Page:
ROME — From the beginning of his pontificate, Francis has aspired to be a “Peace Pope,” and in two major messages this week he issued strong pleas for both nuclear disarmament and putting an end to human trafficking, the modern equivalent of the slave trade.

“Nuclear deterrence and the threat of mutually assured destruction cannot be the basis for an ethics of fraternity and peaceful coexistence among peoples and states,” the pontiff said in a message read aloud by an aide to a conference on the “Humanitarian Impact of Nuclear Weapons” in Vienna, Austria, on December 8-9.

The conference was hosted by the Austrian government and organized in collaboration with a variety of humanitarian groups. It was the third in a series, and in the past, nations possessing nuclear arms typically have boycotted. This time, however, the United States, the United Kingdom, and China all participated, though with reservations.

In his message, Francis denounced nuclear weapons as a “global problem” affecting all nations and imperiling both future generations and the planet.

“I am convinced that the desire for peace and fraternity planted deep in the human heart will bear fruit in concrete ways to ensure that nuclear weapons are banned once and for all, to the benefit of our common home,” he said.

The message was presented by Italian Archbishop Silvano Maria Tomasi, the Vatican’s permanent observer at the United Nations in Geneva.

Although it was Pope Francis’ first statement nuclear weapons, it largely confirmed the Vatican’s long-standing advocacy for verifiable mutual disarmament.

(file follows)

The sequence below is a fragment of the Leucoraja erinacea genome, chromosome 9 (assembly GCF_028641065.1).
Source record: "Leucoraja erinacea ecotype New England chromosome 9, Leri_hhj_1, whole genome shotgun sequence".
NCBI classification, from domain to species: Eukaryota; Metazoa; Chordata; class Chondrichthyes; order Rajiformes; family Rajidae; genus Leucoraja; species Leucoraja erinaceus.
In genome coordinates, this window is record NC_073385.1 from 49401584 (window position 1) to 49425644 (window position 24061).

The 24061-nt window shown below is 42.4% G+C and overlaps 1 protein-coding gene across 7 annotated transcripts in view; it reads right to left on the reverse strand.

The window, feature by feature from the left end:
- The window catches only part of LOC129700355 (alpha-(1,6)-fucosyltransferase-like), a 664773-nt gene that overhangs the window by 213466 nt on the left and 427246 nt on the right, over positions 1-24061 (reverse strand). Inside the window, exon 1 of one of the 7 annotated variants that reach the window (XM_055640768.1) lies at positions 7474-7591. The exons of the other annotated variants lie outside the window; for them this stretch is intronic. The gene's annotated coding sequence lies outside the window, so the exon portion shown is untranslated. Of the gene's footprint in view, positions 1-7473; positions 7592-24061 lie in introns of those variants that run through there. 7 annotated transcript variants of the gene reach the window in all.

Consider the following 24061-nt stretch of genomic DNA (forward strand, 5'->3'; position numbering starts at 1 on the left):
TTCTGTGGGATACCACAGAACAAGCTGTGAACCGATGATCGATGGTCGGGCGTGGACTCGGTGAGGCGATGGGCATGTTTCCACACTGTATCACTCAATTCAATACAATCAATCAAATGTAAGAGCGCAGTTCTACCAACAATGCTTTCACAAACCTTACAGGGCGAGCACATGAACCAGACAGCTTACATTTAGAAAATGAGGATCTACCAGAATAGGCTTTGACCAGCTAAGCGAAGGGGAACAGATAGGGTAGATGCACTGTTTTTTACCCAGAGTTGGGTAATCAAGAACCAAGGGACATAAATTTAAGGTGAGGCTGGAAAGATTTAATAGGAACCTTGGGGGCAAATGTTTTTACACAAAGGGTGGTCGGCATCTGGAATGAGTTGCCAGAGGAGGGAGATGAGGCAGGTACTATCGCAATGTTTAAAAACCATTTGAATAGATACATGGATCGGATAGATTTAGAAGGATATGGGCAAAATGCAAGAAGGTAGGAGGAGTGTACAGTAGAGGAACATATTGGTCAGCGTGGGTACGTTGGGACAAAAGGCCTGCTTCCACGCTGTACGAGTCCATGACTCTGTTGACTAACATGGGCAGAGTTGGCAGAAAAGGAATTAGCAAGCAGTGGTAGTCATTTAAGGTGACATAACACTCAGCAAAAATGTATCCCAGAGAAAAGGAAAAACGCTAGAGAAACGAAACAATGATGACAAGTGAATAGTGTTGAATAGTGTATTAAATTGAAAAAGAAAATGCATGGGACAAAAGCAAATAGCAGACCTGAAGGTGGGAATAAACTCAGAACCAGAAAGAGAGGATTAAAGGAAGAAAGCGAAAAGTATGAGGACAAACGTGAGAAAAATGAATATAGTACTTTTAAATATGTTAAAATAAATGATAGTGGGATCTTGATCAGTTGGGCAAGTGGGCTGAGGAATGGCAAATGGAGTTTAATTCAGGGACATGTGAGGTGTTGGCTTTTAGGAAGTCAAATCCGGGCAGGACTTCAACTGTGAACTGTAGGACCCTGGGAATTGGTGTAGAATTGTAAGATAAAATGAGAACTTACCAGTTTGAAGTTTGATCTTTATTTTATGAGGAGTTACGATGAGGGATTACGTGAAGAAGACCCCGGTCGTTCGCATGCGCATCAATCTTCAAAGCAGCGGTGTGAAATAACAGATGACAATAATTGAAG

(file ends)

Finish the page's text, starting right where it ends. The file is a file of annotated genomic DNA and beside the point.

In the 1965 document Gaudium et Spes [“Joy and Hope”], the Second Vatican Council declared that “any act of war aimed indiscriminately at the destruction of entire cities or extensive areas along with their population is a crime against God and man himself.”

“It merits unhesitating condemnation,” the bishops at Vatican II said.

In his statement to the Vienna summit, Francis said nuclear nations have to move beyond paying lip service to the idea of the abolition, expressed in the 1970 Treaty on the Non-Proliferation of Nuclear Weapons, and take the next steps toward making it real.

“The humanitarian consequences of nuclear weapons are predictable and planetary,” the pope said.

Representatives of more than 150 countries participated in the Vienna conference, including a group of Hibakusha — survivors of Hiroshima and Nagasaki — and victims of nuclear testing.

“Peace must be built on justice, socioeconomic development, freedom, [and] respect for fundamental human rights,” the pope said.

These concepts were also present on the message released Wednesday by the Vatican for the celebration of the “World Day of Peace,” which the Catholic Church commemorates on January 1.

Titled “No longer slaves, but brothers and sisters,” the document is the latest appeal by Francis to put an end to human slavery, including organ trafficking, forced prostitution, and the forced recruitment of minors as soldiers.

The pope said trafficking is rooted in an objectivized notion of the human person that leads to a “rejection of another person’s humanity,” alongside poverty, underdevelopment, exclusion, lack of access to education, scarce employment opportunities, armed conflicts, violence, criminal activity, terrorism, and corruption.

For Francis, who has made the push against human trafficking one of the pillars of his pontificate, states and intergovernmental agencies are not the only ones that have to fight this “crime against humanity.”

The six-page document emphasizes individual social responsibility, appealing for consumers to avoid buying goods that may have been produced by exploited workers as opposed to placing all the responsibility on governmental agencies.

“Every person ought to have the awareness that purchasing is always a moral and not simply an economic act,” the pope wrote.

“We ought to recognize,” Francis wrote, “that we are facing a global phenomenon which exceeds the competence of any community or country.

“In order to eliminate it, we need a mobilization comparable in size to that of the phenomenon itself,” he said.